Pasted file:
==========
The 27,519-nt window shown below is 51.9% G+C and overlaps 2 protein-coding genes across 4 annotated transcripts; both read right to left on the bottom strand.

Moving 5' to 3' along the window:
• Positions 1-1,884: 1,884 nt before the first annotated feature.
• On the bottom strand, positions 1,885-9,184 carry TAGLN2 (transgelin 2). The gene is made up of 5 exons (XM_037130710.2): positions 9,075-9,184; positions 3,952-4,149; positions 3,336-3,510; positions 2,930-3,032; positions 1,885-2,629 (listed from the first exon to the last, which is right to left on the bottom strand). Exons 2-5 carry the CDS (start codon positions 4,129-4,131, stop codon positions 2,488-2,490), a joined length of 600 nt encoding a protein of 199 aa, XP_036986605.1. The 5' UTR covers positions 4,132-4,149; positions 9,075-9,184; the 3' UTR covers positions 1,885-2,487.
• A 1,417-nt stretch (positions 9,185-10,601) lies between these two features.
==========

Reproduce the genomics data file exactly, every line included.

The 27,519-nt window shown below is 51.9% G+C and overlaps 2 protein-coding genes across 4 annotated transcripts; both read right to left on the bottom strand.

Moving 5' to 3' along the window:
• Positions 1-1,884: 1,884 nt before the first annotated feature.
• On the bottom strand, positions 1,885-9,184 carry TAGLN2 (transgelin 2). The gene is made up of 5 exons (XM_037130710.2): positions 9,075-9,184; positions 3,952-4,149; positions 3,336-3,510; positions 2,930-3,032; positions 1,885-2,629 (listed from the first exon to the last, which is right to left on the bottom strand). Exons 2-5 carry the CDS (start codon positions 4,129-4,131, stop codon positions 2,488-2,490), a joined length of 600 nt encoding a protein of 199 aa, XP_036986605.1. The 5' UTR covers positions 4,132-4,149; positions 9,075-9,184; the 3' UTR covers positions 1,885-2,487.
• A 1,417-nt stretch (positions 9,185-10,601) lies between these two features.